Although it is not always possible to be aware of the meaning of different cultural symbols, it is important that you acknowledge and accept that the meaning there is. “When you protest wegwuift because something is for you ‘but it’s really not as heavily outweighing’, you’re basically saying that your world view takes precedence over that of the other, and that they are there but not so heavy to have to lift,” said Purple Z. Johnson.

© Charlotte Trounce

“Cultural appropriationontstaat when you the value of what you inherit does not understand, respects and makes accessible”, argues the Dutch anthropologist Malika Ouacha. They see increasingly how the elements of the berbercultuur (wrongly) be taken over in the contemporary world of fashion and interiors. “You notice that ‘berber’ is a popular prefix is a sales strategy, but that very few people actually know what it stands for. In the whole commercialiseringsproces you lose decisively the essence of the symbols and materials and the development process behind those products. That is really problematic”

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When you protest wegwuift because something is for you ‘but it’s really not as heavily outweighing’, you’re basically saying that your world view takes precedence over that of the other, and that they are there but not so heavy to have to lift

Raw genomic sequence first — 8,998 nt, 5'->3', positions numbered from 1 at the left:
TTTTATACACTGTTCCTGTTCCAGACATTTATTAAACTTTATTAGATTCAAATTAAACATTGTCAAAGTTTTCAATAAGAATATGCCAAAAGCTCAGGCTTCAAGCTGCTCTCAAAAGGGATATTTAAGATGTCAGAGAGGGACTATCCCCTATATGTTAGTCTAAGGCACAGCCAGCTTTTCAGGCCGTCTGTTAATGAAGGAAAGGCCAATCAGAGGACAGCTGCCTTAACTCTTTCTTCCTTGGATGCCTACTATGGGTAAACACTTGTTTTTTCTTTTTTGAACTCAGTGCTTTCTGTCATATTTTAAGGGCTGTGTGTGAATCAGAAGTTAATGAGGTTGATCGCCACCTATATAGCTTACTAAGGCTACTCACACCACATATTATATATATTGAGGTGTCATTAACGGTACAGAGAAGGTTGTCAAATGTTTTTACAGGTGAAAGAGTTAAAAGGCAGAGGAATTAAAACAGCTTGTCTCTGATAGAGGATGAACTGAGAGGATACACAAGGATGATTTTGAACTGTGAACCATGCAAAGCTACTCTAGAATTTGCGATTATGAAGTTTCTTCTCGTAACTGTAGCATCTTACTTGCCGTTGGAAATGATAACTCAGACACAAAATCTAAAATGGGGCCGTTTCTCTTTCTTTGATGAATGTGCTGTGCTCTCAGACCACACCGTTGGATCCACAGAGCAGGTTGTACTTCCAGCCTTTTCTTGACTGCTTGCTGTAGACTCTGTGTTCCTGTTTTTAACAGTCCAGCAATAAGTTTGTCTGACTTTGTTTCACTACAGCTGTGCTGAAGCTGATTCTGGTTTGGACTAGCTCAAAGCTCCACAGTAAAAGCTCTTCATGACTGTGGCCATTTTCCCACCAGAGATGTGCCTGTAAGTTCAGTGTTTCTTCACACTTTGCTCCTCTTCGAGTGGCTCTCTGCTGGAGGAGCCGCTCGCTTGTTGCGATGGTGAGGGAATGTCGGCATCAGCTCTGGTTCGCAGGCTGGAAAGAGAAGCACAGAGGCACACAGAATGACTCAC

Of man to be the mascot

Ouacha argues that not only the products, but also the culture attached to it is in this way devalued. “It is very offensive to a people to be reduced to ‘elements we like’. It is a civilization, not a static given.” Also Ouacha’s American colleague, Adrienne Keene, got this problem already several times on her popular blog, Native Appropriations, where the anthropologist of Cherokee heritage, investigating the appropriation of her culture.

© Charlotte Trounce

“I’ve spent years invisibly felt, because the only images my classmates or colleagues of natives saw false stereotypes. There are 566 different Native American tribes in the United States, each with their own customs and traditions, yet we are reduced to one-dimensional mascots with verentooi, frozen in time – or worse: to an exotic extinct breed that was once on American soil lived, but today it no longer exists, let alone stands up for his rights and land.”

It is clear that cultural appropriation is a great emotional and moral impact, but the discussion around what it actually is, still contains a lot of grey areas. Should you have a kimono over your jeans to wear when that kimono comes from Japan? Is it okay for an Indian bracelet to bring home as a souvenir? Or a dress to make from substances that are you in an African shop in Brussels have purchased? There are no clear general guidelines. An important factor to keep in mind is who out of the garments and accessories that are discredited. Emmanuelle Dirix: “A key word that I often miss in the discussion is production: where is it made? Who benefits? If you are really as necessary symbols of a culture should use, make sure at least that the culture that is involved and that they are something to see.”

Support the tribe